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The 2023 Grammy Awards made major history

Beyoncé became the most awarded artist in Grammy history at the 2023 awards ceremony but lost in all of the major categories.
Beyoncé became the most awarded artist in Grammy history at the 2023 awards ceremony but lost in all of the major categories.

The 65th annual Grammy Awards shattered records and shimmered with larger-than-life performances on Sunday, Feb. 5.

The event, hosted by late-night comedian Trevor Noah, took place in the Arena in Los Angeles.

This year seemed more exquisite than past shows, with every table in the ballroom covered in bouquets and velvet. Perhaps The Grammys needed to boost its ratings and engagement again, because it also doubled-down on celebrity endorsements in its commercials.

The Big Four Awards

Jill Biden proclaimed the Song of the Year: Bonnie Raitt “Just Like That.”

A member of Coldplay presented Record of the Year to Lizzo for “About Damn Time.” She dedicated the award to Prince because she vowed to create positive music after his death.

2022’s Best New Artist Olivia Rodrigo passed the torch to Samara Joy, and Harry Styles wrapped The Grammys up by winning Album of the Year for “Harry’s House.”


Brand-new EGOT Viola Davis announced Beyoncé as winner for Best R&B Song for “CUFF IT.” Davis referenced the great Aretha Franklin while doing so, keeping in the vein of the show’s Black History Month commemoration.

In a making of history, late-night host James Corden gave Best Dance/Electronic Album to Beyoncé for “RENAISSANCE,” turning her into the most Grammy-decorated artist ever.

Sam Smith and Kim Petras

A popular song on TikTok, “Unholy” by Sam Smith and Kim Petras, scored Best Pop/Duo Group Performance. Petras became the first transgender woman to win in the category, so Smith stood back and let her speak endearingly about her German heritage and her hero, Madonna.

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Madonna eventually appeared to prime The Grammys for a performance of “Unholy,” inciting controversy by popping a bare leg. The two truly served their theme, surrounding themselves with demonic imagery all in red.

The ceremony, in order

Bad Bunny opened the night by leading a huge Latin ensemble through the crowd, offering the camera glances at the stars sitting nearby. He got everybody on their feet for it, but especially Taylor Swift, who grooved along with a group of the female dancers.

Then, Noah carried on with a long monologue, riffing off one singer to the next in a line of seats. To end the section with a memorable moment, he united Dwayne “The Rock” Johnson and Adele for their first time on global television.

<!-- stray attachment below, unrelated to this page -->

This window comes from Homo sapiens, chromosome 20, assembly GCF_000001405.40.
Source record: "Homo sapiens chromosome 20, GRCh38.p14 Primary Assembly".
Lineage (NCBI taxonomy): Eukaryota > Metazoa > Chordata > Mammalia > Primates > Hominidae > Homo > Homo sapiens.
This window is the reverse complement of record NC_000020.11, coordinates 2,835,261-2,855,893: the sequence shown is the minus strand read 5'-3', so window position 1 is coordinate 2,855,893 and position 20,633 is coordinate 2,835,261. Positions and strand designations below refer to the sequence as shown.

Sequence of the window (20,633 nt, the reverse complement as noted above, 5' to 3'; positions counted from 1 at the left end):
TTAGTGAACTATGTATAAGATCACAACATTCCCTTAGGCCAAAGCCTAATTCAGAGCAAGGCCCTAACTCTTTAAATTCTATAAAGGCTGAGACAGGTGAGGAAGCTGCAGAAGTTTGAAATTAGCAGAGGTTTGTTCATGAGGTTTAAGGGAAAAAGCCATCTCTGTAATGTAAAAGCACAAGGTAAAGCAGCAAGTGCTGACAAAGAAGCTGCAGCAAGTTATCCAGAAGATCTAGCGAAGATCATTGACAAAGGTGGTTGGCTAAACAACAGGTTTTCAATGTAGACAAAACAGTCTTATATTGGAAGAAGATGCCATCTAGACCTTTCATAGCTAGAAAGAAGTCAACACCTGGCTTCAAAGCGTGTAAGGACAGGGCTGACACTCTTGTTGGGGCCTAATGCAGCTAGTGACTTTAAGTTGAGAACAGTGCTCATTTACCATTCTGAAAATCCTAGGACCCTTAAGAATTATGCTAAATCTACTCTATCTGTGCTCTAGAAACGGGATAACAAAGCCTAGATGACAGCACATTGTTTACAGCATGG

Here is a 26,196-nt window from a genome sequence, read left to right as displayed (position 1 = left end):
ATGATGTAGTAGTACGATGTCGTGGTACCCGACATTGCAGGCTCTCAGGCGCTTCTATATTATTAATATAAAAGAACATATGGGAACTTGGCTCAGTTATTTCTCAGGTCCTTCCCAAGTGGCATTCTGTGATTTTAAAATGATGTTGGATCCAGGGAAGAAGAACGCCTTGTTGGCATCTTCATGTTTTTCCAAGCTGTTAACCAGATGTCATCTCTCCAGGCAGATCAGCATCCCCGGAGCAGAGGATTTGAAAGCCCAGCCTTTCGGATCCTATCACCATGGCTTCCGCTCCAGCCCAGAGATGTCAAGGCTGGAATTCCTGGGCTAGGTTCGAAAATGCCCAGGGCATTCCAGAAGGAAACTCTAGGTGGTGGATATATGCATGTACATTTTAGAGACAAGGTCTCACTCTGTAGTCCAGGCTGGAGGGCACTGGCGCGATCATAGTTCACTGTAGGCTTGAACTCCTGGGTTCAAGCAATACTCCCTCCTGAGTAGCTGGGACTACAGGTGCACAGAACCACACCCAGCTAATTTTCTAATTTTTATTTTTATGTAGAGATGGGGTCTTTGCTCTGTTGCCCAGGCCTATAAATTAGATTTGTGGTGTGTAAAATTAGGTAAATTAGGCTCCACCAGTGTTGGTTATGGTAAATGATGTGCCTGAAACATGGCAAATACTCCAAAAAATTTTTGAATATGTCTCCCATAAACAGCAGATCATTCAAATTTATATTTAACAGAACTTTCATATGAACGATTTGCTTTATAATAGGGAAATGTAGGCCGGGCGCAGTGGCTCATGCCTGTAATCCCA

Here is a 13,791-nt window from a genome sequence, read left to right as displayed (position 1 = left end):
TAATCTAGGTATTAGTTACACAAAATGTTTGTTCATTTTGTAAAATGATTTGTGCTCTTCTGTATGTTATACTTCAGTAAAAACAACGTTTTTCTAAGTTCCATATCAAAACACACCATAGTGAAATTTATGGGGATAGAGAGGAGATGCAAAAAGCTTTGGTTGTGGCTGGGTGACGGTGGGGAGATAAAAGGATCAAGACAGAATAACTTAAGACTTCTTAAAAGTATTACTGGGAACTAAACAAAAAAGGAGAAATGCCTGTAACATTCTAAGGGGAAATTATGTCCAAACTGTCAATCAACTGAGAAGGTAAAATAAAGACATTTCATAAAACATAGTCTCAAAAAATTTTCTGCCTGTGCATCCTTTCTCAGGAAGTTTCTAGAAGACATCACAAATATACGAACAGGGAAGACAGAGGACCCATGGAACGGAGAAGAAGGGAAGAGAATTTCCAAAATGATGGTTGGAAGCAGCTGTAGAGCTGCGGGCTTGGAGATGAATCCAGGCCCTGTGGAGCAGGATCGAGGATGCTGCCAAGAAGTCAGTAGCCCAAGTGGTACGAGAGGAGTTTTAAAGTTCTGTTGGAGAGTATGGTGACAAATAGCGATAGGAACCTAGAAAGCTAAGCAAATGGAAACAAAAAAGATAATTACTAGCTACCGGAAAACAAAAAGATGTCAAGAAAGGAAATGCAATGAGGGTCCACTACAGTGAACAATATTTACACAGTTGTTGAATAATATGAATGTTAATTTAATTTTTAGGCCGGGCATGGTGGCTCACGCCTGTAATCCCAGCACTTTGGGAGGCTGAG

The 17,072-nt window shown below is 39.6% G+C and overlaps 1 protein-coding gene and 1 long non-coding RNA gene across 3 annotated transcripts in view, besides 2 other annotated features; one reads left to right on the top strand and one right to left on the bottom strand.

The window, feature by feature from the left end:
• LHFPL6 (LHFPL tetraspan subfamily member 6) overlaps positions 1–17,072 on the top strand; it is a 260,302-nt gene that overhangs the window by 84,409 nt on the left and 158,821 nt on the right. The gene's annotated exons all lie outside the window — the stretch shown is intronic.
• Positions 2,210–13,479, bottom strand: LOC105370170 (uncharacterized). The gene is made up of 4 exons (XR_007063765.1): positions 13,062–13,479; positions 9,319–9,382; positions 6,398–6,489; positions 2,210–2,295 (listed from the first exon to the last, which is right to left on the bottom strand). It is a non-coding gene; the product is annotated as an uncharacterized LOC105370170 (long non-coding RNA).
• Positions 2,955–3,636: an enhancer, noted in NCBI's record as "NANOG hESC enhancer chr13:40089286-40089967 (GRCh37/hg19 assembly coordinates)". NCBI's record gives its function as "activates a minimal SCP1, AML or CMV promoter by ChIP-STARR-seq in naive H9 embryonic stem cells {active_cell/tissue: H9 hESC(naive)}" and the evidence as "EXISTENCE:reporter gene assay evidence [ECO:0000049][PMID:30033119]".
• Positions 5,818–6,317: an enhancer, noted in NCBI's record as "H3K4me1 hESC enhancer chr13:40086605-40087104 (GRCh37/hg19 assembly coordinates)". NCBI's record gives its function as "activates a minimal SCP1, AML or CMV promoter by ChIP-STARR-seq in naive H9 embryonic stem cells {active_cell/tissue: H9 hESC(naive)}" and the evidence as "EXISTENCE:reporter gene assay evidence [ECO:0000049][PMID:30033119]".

Next, Brandi Carlile’s wife and two daughters called her to the stage to do a country-rock number. Carlile jammed on her guitar, morphing into the band instead of appearing solo.

Jennifer Lopez presented the first award, Best Pop Vocal Album, to Styles for “Harry’s House.” However, he heard a few shouts for Adele’s “30” right before.

To hype the audience up about the upcoming Album of the Year award, The Grammys implemented its premiere fan-feature segment. It recurred multiple times until the finale and each fan campaigned for their favorite nominee by telling a personal story about their experience with the music.

After actor Billy Crystal laughed the audience up, he made room for Stevie Wonder, a barbershop quartet of high schoolers and some eccentric jazz. Country music legend Chris Stapleton joined him, too.

Before SZA handed the Musica Urbana Album prize to Bad Bunny for “Un Verano Sin Ti,” Lizzo performed tracks from her newest album with an uplifting gospel choir.

Styles went after her with an interpretative, theatrical rendition of “As It Was.” Cardi B came out when he finished to present Best Rap Album to Kendrick Lamar for “Mr. Morale & the Big Steppers.”

Noah then spoke about the unifying power of music to begin the yearly tribute to fallen recording artists. Kacey Musgraves sang for Loretta Lynn with her signature guitar, Quavo sat in front of fellow Migos member Takeoff’s starry sky and Fleetwood Mac memorialized Christine McVie with a quieting piano ballad.

Later, LL Cool J initiated the Black Music Collective’s new Dr. Dre Global Impact Award to celebrate excellence and regenerative philanthropy for young people across the world. He continued the empowerment with a ten-minute special performance for the 50-year anniversary of hip-hop. 

Then, The Rock met his newfound friend Adele once more by delivering Best Pop Solo Performance to her for “Easy on Me.” Styles whistled cheerily for her.

In the final half-hour, Luke Combs provided an emotional, folksy piece with a desert backdrop and First Lady of the United States Jill Biden extended the new Best Song for Social Change award to Iranian singer/songwriter, Shervin Hajipour.

With its performances’ various genres and the shocking turnouts in some categories, music’s biggest night truly delivered this year.